Slaughterhouse Vigil and Egg Farm Visit
Animal Rights/Vegan Activist Strategies Article from

FROM Sandra Isobel Kyle
Facebook posting, December 30, 2021

Please bear witness to our photographs of unfortunate beings in the animal agriculture system. We have to keep working towards a vegan world.

Cow slaughterhouse

It has been more than a year since I have been to the cow and pig slaughterhouse on a working day. We usually do our vigils Sunday afternoon when the animals are arriving for slaughter on the Monday, but on a working day the atmosphere is very different.

As Deno and I approached we could see seagulls, attracted by offal bins, wheeling about and screeching. Workers’ cars lined the perimeter and the green space over the road. As we parked Deno mentioned the strong smell. On a working day it’s much worse, as the body odour of the animals is mixed with odours spilling out from vents where ‘processing’ is taking place inside. The cows waiting for their turn to die must also be able to smell the blood in the air.

‘They look a rough bunch alright’ Deno said, as workers walked by us on their way to their morning break, food in one hand, cigarette in the other. I greeted one of them politely, and asked what his job was. He raised one hand in the air, as if pushing me away, and kept on walking.

There were a couple of large concrete blocks by the fence and Deno jumped up, signalling that he could see into the pens, and didn't need the stepladder. There was a worker in the chute the cows walk up to the killing floor, and a couple of young men in the yard. One was hosing the cows down, the other had the job of choosing the next animal for slaughter and goading them with a stick towards the ramp. I heard his voice saying ‘Get, get…’ from where I was standing across the road.
As soon as he climbed up Deno glimpsed a cow standing next to the ragged sacking at the entrance to the chute, but when the workers saw him they stopped getting animals from the pens to the chute, and both started hosing. One worker yelled at Deno to ‘F#%K off’ and squirted him a couple of times with the hose.

I wanted to spare myself the sight of seeing the animals so close to the end of their lives, and was happy to let Deno do the photography. On a Sunday afternoon the animals arrive tired, bewildered, frightened, hungry, but it's worse for them on a working day. There is so much activity by the rough, uncaring people who bully them, and many loud and frightening sounds. They are also very hungry, and have to watch their friends disappearing, one by one, never to return…..

Our second stop for the morning was at an egg laying facility on the outskirts of Whanganui. I knew this operation still had battery cages, (which are due to become illegal in 2022). They sell eggs from their shop on the premises, so we donned our masks and entered. We said we would be interested in finding homes for spent chickens, who would otherwise be sent to slaughter.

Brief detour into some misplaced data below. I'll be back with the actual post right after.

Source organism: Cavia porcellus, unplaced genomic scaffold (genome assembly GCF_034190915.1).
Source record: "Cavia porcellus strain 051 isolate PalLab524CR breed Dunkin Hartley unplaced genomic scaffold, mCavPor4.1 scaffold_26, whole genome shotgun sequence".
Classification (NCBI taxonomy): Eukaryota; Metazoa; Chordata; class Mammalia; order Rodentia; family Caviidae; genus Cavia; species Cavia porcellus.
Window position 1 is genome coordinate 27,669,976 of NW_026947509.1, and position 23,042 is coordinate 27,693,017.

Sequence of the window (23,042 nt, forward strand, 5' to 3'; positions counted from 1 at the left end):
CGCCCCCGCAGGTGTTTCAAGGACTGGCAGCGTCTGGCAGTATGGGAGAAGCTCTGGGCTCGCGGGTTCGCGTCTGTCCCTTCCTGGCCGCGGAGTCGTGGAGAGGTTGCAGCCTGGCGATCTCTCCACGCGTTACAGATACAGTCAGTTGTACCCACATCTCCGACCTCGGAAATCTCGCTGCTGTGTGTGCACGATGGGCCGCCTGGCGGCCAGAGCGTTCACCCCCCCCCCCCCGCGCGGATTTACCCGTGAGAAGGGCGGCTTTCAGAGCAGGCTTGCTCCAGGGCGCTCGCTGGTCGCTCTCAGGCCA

egg farm

The shop assistant seemed taken aback, went away, and returned after a few moments to say they are under contract to a firm to collect the chickens. It was obvious to me that she could find nobody willing to talk to us, but I persisted, and she ended up taking my phone number for the Manager to ring. Somehow I doubt that will happen, but we’ll see. Either way, I’m going to keep trying to get an arrangement with a poultry operation to rehome chickens due for slaughter.

egg farm

As we were leaving we saw workers taking chickens out of crates, holding the birds upside down, several in each hand. I sprang out of the car and spoke to the men. ‘I feel so sorry for them’, I said, tearfully. The younger man was polite and sympathetic. ‘Don’t worry, they’re not going to slaughter, we’re emptying the shed for cleaning, they’re just going to a different shed.’ He explained that the way they were handling them was standard, and the best way both for the birds and for them (!). Knowing he had no authority to allow it, I still asked if I could go into the sheds, and he declined. I wanted to ask if I could take some of these chickens there and then, and I knew he couldn’t allow that either. ‘Can I please cuddle one?’ I asked, and when he nodded I lifted one girl gently from the crate and held her close.

Sandra holding Hen

She was still, and at first she buried her beak in the crook of my arm. I stroked her gently and talked to her while they continued to remove the other chickens from the crates. ‘Please talk to them when you are with them,’ I said as I was leaving.

 ‘Show them that you care about them. They’ll know, they'll feel it, and it will help them’. The nice young man said he understood, and that (despite the constraints on him) he was gentle, and cared for them to the best of his ability.

Please bear witness to our photographs of unfortunate beings in the animal agriculture system. We have to keep working towards a vegan world. 

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